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Anarchic Surge Near-Term

OpinionAnarchic Surge Near-Term
By: Syed Shahzaib Haider

We are still unable to see the ticking bomb. As Pakistan is turning into a lawless country. A country not regulated or restrained by law. Our society is immersed in corruption, bribery, target killings, force abductions, and increased degrees of acts that may only be deemed as illegal. The government apparatus is endlessly failing to ensure a peaceful environment for its citizen. There is intense disregard for the law as it may be seen to be used against some and accountability fails to implement itself across the board. Authorities are seen in our lawless society as being either self-serving or serving a selected elite. This can eventually take our society to anarchic situation god forbid.

Richard W. Rahn, Chairman of the Institute for Global Economic Growth, writes thus, “The basic function of government is the protection of person and property… Economic freedom and civil society depend upon a high degree of protection of person and property.” (Washington Times, November 3, 2014)

Personally, I feel that in spite of its extreme stress situations Pakistan as a nation is an extremely resilient country. It has time and again risen from crises. The failure is more on part of its leaders and assorted political parties. Laws is a must exist element to run any country. There exists no ideal country. All nations with people living in peaceful harmony lay down the benchmark of things to do and things not to do. More important, once the benchmark is laid down, it results in implementation for all. Laws need to clearly define rights of individuals in a society. If a right is violated, there must be a quick and strongly implemented redress to the individual wronged whether by the police, the courts or other relevant law enforcing agencies. A lawless society is one where those who manipulate empathy gain power. Where temporary outrage substitutes for policy. A video that stirs anger and goes viral matters more than law. Everyone is a mudslinger, and everything is a dirt of competing narratives because everyone is a victim and everyone is dirty at the same time.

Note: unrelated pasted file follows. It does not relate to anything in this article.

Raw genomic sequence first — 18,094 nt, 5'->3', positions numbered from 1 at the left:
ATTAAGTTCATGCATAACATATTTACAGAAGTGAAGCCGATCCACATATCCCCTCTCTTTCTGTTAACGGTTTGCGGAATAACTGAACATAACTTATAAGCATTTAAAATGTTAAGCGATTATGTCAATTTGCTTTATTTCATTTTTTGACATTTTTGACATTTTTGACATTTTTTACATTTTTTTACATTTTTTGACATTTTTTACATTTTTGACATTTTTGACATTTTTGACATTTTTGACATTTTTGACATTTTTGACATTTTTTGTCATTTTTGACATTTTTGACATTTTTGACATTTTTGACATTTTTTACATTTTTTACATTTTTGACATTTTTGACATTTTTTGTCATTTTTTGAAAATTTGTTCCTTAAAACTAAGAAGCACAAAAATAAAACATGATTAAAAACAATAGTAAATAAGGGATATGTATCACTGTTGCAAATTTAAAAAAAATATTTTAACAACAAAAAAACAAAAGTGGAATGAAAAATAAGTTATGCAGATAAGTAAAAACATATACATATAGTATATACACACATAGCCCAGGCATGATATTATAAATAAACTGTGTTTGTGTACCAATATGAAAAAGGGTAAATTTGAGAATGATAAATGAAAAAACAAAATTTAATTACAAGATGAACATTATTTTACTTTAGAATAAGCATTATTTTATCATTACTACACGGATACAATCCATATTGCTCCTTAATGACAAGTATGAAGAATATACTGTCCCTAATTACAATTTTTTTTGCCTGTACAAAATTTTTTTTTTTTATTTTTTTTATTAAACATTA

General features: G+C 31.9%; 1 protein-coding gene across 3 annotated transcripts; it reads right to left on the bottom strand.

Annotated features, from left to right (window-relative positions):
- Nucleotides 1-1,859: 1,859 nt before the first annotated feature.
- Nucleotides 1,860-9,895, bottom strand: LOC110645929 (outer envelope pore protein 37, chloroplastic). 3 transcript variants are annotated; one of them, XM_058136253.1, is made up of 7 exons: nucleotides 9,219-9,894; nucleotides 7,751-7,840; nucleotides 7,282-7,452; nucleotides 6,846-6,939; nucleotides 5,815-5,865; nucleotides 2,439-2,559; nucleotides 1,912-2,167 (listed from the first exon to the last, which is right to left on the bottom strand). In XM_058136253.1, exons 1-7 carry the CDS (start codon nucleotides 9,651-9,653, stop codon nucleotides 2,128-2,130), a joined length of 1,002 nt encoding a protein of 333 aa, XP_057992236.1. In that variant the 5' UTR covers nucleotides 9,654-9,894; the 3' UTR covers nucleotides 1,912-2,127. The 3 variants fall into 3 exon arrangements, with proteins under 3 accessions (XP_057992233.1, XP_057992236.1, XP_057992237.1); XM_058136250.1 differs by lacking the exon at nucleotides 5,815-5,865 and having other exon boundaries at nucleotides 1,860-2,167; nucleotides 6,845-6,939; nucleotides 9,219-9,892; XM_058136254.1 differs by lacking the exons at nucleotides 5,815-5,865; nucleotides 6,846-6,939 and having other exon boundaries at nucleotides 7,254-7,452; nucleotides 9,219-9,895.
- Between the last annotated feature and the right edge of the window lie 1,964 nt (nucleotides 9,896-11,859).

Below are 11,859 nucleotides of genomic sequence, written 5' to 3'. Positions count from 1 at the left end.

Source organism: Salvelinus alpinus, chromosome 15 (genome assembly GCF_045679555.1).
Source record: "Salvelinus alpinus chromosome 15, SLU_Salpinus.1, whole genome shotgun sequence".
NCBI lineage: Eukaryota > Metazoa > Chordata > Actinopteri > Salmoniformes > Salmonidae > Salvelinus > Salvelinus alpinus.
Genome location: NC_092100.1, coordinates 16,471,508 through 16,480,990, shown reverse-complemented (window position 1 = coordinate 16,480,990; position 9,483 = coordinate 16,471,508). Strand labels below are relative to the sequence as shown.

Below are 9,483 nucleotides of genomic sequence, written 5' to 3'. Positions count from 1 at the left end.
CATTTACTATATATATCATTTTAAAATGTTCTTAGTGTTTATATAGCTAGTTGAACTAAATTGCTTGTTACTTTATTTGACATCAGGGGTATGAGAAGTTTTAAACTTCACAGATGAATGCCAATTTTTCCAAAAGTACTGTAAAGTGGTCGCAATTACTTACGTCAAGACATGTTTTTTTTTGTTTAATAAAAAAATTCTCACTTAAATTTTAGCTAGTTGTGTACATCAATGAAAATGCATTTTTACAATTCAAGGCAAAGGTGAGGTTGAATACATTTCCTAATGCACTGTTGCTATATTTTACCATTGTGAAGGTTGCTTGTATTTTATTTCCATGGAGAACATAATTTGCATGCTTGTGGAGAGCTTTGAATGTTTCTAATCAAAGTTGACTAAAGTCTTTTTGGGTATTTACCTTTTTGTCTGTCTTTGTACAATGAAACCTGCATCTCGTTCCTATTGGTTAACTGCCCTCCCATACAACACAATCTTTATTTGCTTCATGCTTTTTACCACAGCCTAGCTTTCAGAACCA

When there is no law every case, every incident is political, because law is made on an ad hoc basis. One side projects grief, the other side charges distrust. The side that manipulates the emotions of the crowd most skillfully, wins. Every political person is an actor, every debate is a performance. We at this time need to have an impartial judicial system which is seen to be just, for greater benefits. This is a choice we must make. The authority to develop and implement laws must not come from popular support as we in Pakistan mistakenly think. It comes from right of the people and members of society to a right to justice. A law having popular support of political parties is not any better for having the support and a law deriving its strength from justice does not become a bad law for not being approved by all stakeholders. This must be the decision of the government based on a strong sense of need for a just society. More laws created are no guarantee for a lawful society. However, no society can operate without justice.

Another growing concern regarding lawlessness in our country is a sharp decline in economic growth because investors extremely cautious of investing in this country. Pakistan has become a playground of proxy wars. A lot has been done by the army but a lot more needs to be done. Production fall has created an environment that has led the government to balance its books by imposing greater taxes on those already paying taxes. One thing leads to the other. This leads to a situation that can be summed up in one word: Confusion. It is high time for our political leadership, they need to come to their senses. A lawless society can only go that far. Laws for select few cannot hold forever. We are still Brushing issues under carpet which we cannot hold for long. All these needed address decades ago lest we become a society where there was a lot of hope and courage see where we are now. People of this country should stand up for their rights under the constitution of Pakistan because at the present it’s a now or never thing. Because I see we are already so vulnerable and at the verge of an anarchic situation once the anarchy flinches nothing I believe can subsist.


The writer is the Director of the Editorial Board at The Dayspring

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